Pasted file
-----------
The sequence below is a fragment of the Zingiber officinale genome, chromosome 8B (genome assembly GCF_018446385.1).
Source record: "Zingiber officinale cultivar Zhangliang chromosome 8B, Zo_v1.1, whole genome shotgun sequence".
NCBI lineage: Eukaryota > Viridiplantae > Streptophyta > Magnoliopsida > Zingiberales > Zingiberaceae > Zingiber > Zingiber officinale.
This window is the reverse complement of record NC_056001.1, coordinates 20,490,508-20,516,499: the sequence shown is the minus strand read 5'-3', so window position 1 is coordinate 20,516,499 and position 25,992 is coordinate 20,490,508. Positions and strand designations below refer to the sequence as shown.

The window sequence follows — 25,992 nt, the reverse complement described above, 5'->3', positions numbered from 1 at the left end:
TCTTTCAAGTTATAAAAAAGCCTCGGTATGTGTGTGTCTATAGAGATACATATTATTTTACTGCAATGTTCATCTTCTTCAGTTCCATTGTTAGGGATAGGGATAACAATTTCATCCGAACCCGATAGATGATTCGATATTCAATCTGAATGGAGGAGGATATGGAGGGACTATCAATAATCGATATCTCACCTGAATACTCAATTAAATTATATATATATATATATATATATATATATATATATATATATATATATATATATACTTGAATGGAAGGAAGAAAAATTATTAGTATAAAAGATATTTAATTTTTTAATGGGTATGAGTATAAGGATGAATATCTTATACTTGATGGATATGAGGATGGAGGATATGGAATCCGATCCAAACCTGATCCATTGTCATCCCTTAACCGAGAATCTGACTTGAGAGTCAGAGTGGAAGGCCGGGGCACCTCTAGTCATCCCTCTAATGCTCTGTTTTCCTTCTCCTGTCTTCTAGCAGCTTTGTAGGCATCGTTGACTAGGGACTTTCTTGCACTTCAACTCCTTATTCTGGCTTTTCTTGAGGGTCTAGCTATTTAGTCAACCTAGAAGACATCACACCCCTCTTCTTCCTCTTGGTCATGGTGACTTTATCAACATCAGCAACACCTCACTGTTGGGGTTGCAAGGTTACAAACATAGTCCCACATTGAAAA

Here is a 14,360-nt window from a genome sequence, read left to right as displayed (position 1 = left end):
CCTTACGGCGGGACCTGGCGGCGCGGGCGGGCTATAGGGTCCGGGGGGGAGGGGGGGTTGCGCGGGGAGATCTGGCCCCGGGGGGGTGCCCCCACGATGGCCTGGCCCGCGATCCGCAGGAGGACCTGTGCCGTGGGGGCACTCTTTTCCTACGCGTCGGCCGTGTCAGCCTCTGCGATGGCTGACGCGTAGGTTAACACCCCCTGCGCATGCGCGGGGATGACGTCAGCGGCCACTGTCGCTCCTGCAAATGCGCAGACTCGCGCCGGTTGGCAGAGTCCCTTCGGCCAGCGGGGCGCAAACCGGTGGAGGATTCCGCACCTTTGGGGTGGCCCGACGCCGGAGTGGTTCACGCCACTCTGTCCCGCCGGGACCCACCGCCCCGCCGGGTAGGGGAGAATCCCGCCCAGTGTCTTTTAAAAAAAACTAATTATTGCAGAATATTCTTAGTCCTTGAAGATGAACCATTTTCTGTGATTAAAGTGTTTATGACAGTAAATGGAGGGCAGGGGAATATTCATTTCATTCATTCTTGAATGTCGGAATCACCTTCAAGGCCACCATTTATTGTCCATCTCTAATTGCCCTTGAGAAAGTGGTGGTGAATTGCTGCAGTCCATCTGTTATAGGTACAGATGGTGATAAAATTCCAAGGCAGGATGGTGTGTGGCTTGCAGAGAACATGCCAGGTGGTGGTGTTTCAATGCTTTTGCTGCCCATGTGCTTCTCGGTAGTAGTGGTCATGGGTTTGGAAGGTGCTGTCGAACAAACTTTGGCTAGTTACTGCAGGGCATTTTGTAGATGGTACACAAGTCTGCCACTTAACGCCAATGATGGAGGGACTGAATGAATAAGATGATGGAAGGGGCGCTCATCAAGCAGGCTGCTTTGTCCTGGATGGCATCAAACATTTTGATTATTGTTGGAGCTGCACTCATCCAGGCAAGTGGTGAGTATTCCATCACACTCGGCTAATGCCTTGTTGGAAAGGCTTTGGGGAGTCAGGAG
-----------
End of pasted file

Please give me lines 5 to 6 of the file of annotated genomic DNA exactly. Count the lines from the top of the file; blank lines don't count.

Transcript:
The window sequence follows — 25,992 nt, the reverse complement described above, 5'->3', positions numbered from 1 at the left end:
TCTTTCAAGTTATAAAAAAGCCTCGGTATGTGTGTGTCTATAGAGATACATATTATTTTACTGCAATGTTCATCTTCTTCAGTTCCATTGTTAGGGATAGGGATAACAATTTCATCCGAACCCGATAGATGATTCGATATTCAATCTGAATGGAGGAGGATATGGAGGGACTATCAATAATCGATATCTCACCTGAATACTCAATTAAATTATATATATATATATATATATATATATATATATATATATATATATATATATATACTTGAATGGAAGGAAGAAAAATTATTAGTATAAAAGATATTTAATTTTTTAATGGGTATGAGTATAAGGATGAATATCTTATACTTGATGGATATGAGGATGGAGGATATGGAATCCGATCCAAACCTGATCCATTGTCATCCCTTAACCGAGAATCTGACTTGAGAGTCAGAGTGGAAGGCCGGGGCACCTCTAGTCATCCCTCTAATGCTCTGTTTTCCTTCTCCTGTCTTCTAGCAGCTTTGTAGGCATCGTTGACTAGGGACTTTCTTGCACTTCAACTCCTTATTCTGGCTTTTCTTGAGGGTCTAGCTATTTAGTCAACCTAGAAGACATCACACCCCTCTTCTTCCTCTTGGTCATGGTGACTTTATCAACATCAGCAACACCTCACTGTTGGGGTTGCAAGGTTACAAACATAGTCCCACATTGAAAA